14A.2 Influence of Ice Particle Size and Shape Biases on Radar Polarimetric Variables

Tuesday, 29 August 2017: 4:15 PM
Vevey (Swissotel Chicago)
Zhiyuan Jiang, Pennsylvania State Univ., Univ. Park, PA; and K. Aydin, J. Verlinde, and E. E. Clothiaux

As more ice particle image measurements become available, for example from the Multi-Angle Snowflake Camera (MASC), they are increasingly used to estimate ice particle shapes and sizes as a basis for estimating their scattering properties at radar wavelengths. However, the shapes and sizes of ice particles retrieved from two-dimensional images are often different from their real shapes and sizes, especially for irregular aggregates. Projected maximum dimensions are generally smaller than the real maximum dimensions, whereas projected aspect ratios are generally larger than the real aspect ratios. Oblate spheroids are usually used to represent aggregates, with an aspect ratio the same as the average projected aspect ratio from observations, which is approximately 0.6.

In this study, the radar polarimetric variables at an X-band wavelength are first calculated using a T-Matrix approach for aggregates represented by prolate spheroids with a fixed aspect ratio of 0.4 and a prescribed particle size distribution (PSD). The elevation angles between the prolate spheroids’ maximum dimension and the horizontal plane follow a Gaussian distribution of zero mean and 10° standard deviation, whereas the azimuth angles are random. Next, a projected PSD is generated from the projections of the prolate spheroids onto a plane perpendicular to a horizontal viewing direction; the average of the projected aspect ratios is 0.6. Then the radar polarimetric variables are calculated for oblate spheroids with an aspect ratio of 0.6 following the projected PSD, and compared with the calculations for the prolate spheroids. Sensitivity to different PSDs are tested.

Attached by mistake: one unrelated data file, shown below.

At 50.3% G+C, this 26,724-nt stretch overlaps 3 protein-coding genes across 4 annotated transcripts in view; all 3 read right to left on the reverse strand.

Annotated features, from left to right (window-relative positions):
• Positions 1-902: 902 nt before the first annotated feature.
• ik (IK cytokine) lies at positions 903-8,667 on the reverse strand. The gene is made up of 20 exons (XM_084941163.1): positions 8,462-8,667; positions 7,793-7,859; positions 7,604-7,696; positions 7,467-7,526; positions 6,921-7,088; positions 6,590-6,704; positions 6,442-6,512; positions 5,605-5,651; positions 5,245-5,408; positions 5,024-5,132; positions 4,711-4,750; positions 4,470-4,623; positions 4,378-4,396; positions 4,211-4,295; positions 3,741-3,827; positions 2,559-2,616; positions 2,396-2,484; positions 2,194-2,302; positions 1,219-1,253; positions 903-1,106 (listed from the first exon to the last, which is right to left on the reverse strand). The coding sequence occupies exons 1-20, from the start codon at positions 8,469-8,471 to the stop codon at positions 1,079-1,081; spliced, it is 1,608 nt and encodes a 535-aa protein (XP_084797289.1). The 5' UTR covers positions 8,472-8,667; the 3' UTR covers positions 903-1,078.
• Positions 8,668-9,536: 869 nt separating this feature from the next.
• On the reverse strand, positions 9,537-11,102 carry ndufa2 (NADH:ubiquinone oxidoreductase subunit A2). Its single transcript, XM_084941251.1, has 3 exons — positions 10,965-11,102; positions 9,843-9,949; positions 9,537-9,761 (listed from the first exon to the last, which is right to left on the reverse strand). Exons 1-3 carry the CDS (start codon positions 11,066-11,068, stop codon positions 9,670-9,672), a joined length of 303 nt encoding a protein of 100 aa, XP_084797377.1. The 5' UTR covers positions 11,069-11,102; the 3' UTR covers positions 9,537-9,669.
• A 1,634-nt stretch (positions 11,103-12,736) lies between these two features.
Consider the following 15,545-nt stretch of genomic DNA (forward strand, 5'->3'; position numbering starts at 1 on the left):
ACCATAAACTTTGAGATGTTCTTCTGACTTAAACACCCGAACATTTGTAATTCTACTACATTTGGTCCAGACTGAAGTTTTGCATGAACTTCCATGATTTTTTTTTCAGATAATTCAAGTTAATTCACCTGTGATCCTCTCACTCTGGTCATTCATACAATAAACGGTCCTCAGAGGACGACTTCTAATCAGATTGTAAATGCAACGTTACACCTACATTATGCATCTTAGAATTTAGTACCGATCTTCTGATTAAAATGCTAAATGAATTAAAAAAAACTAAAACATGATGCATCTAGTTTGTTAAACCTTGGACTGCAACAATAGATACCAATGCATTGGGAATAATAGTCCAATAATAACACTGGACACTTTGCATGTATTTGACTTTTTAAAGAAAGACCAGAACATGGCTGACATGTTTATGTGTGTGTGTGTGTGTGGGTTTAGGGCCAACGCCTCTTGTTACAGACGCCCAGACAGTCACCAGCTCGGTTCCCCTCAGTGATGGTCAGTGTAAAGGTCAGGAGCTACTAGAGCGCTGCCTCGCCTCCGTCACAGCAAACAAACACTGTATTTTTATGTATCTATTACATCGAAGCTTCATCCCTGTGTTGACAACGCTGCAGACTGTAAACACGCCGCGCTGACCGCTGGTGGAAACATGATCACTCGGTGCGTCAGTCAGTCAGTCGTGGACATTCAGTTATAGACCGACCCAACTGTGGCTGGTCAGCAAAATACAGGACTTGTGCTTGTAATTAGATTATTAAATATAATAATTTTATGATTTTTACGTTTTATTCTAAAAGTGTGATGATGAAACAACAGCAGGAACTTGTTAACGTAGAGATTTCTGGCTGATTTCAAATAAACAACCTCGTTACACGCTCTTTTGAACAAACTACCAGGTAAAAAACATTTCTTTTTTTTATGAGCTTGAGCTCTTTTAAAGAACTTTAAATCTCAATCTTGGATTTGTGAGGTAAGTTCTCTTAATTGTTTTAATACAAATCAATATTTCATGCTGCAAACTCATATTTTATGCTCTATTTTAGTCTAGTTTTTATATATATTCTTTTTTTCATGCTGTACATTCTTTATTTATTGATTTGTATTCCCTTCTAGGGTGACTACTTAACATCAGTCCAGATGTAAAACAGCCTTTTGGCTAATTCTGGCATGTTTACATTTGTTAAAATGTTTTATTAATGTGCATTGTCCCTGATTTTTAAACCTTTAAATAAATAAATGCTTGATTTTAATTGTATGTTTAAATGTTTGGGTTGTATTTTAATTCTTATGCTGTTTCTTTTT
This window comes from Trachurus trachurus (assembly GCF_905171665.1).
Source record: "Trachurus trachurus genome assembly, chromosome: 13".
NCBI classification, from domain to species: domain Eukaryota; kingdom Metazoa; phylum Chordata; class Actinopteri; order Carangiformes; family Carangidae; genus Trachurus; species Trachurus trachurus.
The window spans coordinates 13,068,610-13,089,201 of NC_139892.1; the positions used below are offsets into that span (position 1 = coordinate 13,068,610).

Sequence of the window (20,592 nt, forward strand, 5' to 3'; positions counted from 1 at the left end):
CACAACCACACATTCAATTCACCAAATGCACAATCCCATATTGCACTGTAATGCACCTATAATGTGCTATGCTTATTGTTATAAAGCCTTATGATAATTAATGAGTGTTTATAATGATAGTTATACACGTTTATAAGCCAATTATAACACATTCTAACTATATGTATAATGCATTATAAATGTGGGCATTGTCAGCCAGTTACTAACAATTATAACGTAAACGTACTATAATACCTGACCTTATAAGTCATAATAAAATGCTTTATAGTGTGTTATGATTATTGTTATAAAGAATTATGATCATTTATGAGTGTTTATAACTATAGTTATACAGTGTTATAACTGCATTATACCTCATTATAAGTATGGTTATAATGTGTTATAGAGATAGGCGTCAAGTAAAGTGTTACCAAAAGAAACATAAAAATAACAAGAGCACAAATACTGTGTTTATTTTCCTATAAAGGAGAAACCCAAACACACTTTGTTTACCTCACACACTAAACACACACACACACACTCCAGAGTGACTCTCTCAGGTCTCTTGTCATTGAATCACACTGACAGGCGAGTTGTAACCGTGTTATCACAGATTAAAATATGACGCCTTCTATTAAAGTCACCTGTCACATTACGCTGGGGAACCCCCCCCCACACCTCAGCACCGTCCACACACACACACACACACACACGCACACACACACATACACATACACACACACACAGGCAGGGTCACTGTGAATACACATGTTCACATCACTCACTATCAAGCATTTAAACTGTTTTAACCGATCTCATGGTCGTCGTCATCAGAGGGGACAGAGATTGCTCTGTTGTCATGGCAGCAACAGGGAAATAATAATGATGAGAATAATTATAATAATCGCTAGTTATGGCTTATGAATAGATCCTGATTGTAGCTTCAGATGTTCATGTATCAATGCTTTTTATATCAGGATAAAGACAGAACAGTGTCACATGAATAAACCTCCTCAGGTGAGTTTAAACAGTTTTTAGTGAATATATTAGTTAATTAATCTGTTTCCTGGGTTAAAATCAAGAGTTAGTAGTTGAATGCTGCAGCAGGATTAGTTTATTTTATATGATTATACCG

Preliminary results show that the average size from the projected PSDs is 26% smaller than the average size from the real PSDs for the 0.4 aspect ratio prolate spheroid. The reflectivity difference is 4-8 dB between the two types of spheroids at an X-band wavelength. ZDR and KDP are biased by 40-55% and 60-67%, respectively, if the oblate spheroids are used to represent the prolate spheroids. In future work, a combination of different spheroid shapes will be used to represent real aggregates rather than a single prolate shape. The radar wavelength will be expanded to S- and Ka-bands. More orientation distributions will be included because aggregates tend to have a wide range of orientations from the horizontal plane.

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